Business to Business Collections

Graphic Showing B2B Collections

Business to Business B2B vs. Business to Consumer B2C Collections

What is B2B-Business to Business Collections?

This is pretty self-evident, but all the other articles on this subject start with a definition, so I will too. B2B collections, short for business-to-business collections, refers to the process of collecting payments that are owed by one business entity to another. This typically involves a company or organization that provides goods or services to another business on credit terms, and then follows up to ensure that the payment is made according to the agreed-upon terms.

What is B2C – Business to Consumer Collections?

B2C collections, or business-to-consumer collections, refers to the process of collecting payments that are owed by individual consumers to businesses. Unlike B2B collections, which involve transactions between businesses, B2C collections deal with recovering debts from individual customers who have purchased goods or services on credit or through payment plans.

What is the Difference Between B2B and B2C Collections?

There are several key differences between the Business to Business and Business to Consumer collections process. Here are several we saw touted in more than one online article with which we disagree.

Their opinion – “B2B collections are usually more complex, as businesses tend to have more detailed financial records than consumers.”

Our opinion – The complexity of a business’s financial records as compared to a consumers isn’t particularly relevant to the debt recovery process. More relevant is whether the business or the consumer has the financial resources to meet the agreed upon payment terms. This information can and should be discovered prior to making a decision about extending credit, by running the appropriate credit reports.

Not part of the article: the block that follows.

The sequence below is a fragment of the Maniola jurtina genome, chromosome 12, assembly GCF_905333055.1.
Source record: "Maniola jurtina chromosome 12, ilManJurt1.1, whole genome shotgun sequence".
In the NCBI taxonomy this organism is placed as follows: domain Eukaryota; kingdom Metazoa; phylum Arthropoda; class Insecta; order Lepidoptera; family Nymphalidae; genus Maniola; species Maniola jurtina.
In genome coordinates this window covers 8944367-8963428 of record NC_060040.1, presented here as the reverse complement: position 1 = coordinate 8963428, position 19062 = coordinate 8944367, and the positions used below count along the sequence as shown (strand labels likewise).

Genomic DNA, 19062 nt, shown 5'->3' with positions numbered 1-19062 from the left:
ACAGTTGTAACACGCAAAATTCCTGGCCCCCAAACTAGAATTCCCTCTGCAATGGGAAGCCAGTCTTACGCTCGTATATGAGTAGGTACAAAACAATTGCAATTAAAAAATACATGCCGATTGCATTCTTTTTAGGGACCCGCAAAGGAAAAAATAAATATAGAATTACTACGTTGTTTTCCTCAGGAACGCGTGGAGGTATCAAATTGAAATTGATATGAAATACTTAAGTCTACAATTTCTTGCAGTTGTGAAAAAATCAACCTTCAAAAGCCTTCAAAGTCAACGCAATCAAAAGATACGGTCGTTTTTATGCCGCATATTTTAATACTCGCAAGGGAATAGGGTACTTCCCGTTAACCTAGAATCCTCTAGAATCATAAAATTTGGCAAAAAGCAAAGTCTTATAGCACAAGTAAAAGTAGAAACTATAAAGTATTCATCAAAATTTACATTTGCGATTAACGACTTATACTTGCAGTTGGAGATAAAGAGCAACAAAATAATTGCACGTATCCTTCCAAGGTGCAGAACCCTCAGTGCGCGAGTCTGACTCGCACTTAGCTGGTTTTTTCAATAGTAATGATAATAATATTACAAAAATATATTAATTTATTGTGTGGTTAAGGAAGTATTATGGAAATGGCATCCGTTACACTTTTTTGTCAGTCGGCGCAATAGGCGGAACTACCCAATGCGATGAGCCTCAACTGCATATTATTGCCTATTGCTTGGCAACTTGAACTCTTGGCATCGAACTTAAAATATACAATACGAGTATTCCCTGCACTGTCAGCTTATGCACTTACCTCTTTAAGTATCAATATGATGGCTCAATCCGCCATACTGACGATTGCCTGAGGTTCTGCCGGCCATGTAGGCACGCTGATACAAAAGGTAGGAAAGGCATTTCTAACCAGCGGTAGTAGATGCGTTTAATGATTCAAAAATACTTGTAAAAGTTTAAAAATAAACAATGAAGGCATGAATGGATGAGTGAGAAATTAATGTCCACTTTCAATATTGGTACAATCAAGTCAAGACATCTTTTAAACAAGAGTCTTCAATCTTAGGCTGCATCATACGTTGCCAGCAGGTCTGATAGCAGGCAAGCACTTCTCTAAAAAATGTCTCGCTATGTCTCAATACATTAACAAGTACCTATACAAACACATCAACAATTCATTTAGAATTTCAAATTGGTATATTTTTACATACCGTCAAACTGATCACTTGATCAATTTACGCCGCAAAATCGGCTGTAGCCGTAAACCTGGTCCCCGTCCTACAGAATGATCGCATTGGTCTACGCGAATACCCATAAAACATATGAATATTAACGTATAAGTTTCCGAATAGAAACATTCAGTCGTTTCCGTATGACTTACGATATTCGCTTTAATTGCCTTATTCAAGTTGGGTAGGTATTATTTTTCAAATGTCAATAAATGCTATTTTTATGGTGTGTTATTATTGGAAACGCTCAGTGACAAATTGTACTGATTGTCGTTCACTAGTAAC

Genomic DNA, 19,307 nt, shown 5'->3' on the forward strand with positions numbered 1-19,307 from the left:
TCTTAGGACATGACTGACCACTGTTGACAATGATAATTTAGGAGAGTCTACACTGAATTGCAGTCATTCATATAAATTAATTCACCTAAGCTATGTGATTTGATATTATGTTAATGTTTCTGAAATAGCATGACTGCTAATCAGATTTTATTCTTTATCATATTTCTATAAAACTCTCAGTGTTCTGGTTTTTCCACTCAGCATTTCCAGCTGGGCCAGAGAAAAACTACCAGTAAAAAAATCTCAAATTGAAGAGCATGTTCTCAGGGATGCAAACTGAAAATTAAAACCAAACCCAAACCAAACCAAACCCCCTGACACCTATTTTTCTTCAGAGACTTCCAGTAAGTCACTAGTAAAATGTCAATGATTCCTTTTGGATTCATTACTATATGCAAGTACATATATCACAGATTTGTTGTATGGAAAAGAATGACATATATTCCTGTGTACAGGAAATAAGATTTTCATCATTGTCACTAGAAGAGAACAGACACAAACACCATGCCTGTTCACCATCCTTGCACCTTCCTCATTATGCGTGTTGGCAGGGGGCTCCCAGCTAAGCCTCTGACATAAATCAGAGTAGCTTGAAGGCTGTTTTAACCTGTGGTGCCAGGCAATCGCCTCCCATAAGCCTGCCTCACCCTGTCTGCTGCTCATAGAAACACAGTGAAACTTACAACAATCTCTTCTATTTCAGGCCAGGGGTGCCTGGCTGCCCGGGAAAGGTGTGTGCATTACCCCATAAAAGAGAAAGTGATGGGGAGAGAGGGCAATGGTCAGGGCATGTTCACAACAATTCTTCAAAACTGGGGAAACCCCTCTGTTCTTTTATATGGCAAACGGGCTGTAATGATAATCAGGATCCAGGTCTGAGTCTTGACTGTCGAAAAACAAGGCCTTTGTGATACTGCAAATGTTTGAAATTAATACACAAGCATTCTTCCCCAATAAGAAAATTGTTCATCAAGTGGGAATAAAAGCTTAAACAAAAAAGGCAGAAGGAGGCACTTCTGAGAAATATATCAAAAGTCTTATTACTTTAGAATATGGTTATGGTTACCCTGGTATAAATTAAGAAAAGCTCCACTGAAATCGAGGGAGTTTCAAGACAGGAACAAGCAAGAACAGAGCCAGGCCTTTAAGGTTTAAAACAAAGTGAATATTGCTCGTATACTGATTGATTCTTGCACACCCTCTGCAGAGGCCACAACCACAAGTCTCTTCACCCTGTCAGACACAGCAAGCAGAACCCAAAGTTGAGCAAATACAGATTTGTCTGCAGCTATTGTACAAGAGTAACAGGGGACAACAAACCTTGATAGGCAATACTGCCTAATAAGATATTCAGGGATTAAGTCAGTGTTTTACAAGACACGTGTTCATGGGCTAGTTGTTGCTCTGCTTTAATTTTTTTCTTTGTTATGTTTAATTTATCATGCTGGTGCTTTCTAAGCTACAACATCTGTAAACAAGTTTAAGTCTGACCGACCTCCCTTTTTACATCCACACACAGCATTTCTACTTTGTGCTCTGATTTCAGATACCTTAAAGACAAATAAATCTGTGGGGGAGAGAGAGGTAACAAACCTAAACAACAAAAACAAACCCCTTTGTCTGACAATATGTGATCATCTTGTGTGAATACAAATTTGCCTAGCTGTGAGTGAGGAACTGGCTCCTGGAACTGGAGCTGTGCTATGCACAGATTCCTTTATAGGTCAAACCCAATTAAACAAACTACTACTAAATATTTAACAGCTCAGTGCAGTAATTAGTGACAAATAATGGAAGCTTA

However, the business-to-business relationship is extremely relevant. While b2c debts are more transactional in nature, b2b debt often involves long-term relationships that need to be preserved, creating additional complexity in the debt collections process.

What they say – “B2B collections sometimes involve higher dollar amounts than B2C collections”.

What we say – While business debt is sometimes higher than consumer debt, again we don’t believe it’s relevant to the collection process or the the success rate. In fact we’ve often found it easier to collect high balances than low balances, whether we’re dealing with consumers or businesses.

They say – “B2C collections tend to be more time-sensitive than B2B collections. This is because consumers typically have a shorter timeframe to pay their debts than businesses do. As a result, B2C collectors need to be more proactive in their collection efforts”.

We say – Time is always a consideration in collections. The longer you wait to try to collect, whether it is commercial debt or consumer debt the lower your recovery rate will be. Proactivity is key with any delinquent account or outstanding debt.

That little tidbit is more important than it sounds and represents the primary difference for debt collection agencies and anyone trying to collect business or consumer debt.

The FDCPA or Fair Debt Collection Practices Act does not apply to corporate debt or debt owed to a business. It applies only to consumer debt and it severely restricts what a debt collector and and cannot do or say when trying to collect older debt from a consumer.

Business to Business Collections Process & Tips

B2B collections begin with a well-designed accounts receivable management system.

Before contacting a collections agency small business owners and AR managers should consider the following 12 step system.

  1. Invoice on time and correctly: Invoicing errors are one of the most commonly reasons for late payment. Maintain good customer relations by correcting errors promptly and graciously.
  2. Send monthly statements: Provide regular updates on outstanding balances to keep customers informed.
  3. Respond promptly to requests for missing invoices: Address any requests for duplicate or missing invoices promptly to avoid delays in payment processing.